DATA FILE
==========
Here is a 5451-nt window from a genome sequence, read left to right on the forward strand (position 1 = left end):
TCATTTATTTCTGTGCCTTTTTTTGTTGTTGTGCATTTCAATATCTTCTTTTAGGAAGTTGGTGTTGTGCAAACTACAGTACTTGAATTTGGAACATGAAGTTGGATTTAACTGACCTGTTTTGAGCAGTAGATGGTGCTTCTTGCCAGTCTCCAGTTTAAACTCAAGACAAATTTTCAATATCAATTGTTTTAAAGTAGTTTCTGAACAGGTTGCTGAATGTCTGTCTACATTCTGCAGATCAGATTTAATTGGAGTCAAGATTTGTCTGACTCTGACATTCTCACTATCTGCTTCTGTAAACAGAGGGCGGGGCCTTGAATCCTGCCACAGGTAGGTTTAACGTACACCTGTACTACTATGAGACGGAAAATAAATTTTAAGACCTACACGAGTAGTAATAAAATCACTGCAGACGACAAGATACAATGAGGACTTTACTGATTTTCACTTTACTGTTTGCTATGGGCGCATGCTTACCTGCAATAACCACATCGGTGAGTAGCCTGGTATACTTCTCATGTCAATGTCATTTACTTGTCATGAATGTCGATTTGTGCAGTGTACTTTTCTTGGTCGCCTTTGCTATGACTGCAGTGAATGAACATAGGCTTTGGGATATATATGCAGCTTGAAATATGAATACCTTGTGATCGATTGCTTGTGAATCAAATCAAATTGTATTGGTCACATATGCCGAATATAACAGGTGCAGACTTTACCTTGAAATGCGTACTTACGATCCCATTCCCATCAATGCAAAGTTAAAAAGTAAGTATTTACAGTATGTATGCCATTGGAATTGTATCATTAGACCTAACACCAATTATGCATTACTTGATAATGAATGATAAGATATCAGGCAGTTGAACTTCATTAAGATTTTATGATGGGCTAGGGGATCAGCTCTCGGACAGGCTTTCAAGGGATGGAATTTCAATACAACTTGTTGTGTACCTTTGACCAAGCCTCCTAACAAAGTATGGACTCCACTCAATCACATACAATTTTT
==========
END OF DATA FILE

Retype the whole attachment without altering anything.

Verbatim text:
Here is a 5451-nt window from a genome sequence, read left to right on the forward strand (position 1 = left end):
TCATTTATTTCTGTGCCTTTTTTTGTTGTTGTGCATTTCAATATCTTCTTTTAGGAAGTTGGTGTTGTGCAAACTACAGTACTTGAATTTGGAACATGAAGTTGGATTTAACTGACCTGTTTTGAGCAGTAGATGGTGCTTCTTGCCAGTCTCCAGTTTAAACTCAAGACAAATTTTCAATATCAATTGTTTTAAAGTAGTTTCTGAACAGGTTGCTGAATGTCTGTCTACATTCTGCAGATCAGATTTAATTGGAGTCAAGATTTGTCTGACTCTGACATTCTCACTATCTGCTTCTGTAAACAGAGGGCGGGGCCTTGAATCCTGCCACAGGTAGGTTTAACGTACACCTGTACTACTATGAGACGGAAAATAAATTTTAAGACCTACACGAGTAGTAATAAAATCACTGCAGACGACAAGATACAATGAGGACTTTACTGATTTTCACTTTACTGTTTGCTATGGGCGCATGCTTACCTGCAATAACCACATCGGTGAGTAGCCTGGTATACTTCTCATGTCAATGTCATTTACTTGTCATGAATGTCGATTTGTGCAGTGTACTTTTCTTGGTCGCCTTTGCTATGACTGCAGTGAATGAACATAGGCTTTGGGATATATATGCAGCTTGAAATATGAATACCTTGTGATCGATTGCTTGTGAATCAAATCAAATTGTATTGGTCACATATGCCGAATATAACAGGTGCAGACTTTACCTTGAAATGCGTACTTACGATCCCATTCCCATCAATGCAAAGTTAAAAAGTAAGTATTTACAGTATGTATGCCATTGGAATTGTATCATTAGACCTAACACCAATTATGCATTACTTGATAATGAATGATAAGATATCAGGCAGTTGAACTTCATTAAGATTTTATGATGGGCTAGGGGATCAGCTCTCGGACAGGCTTTCAAGGGATGGAATTTCAATACAACTTGTTGTGTACCTTTGACCAAGCCTCCTAACAAAGTATGGACTCCACTCAATCACATACAATTTTT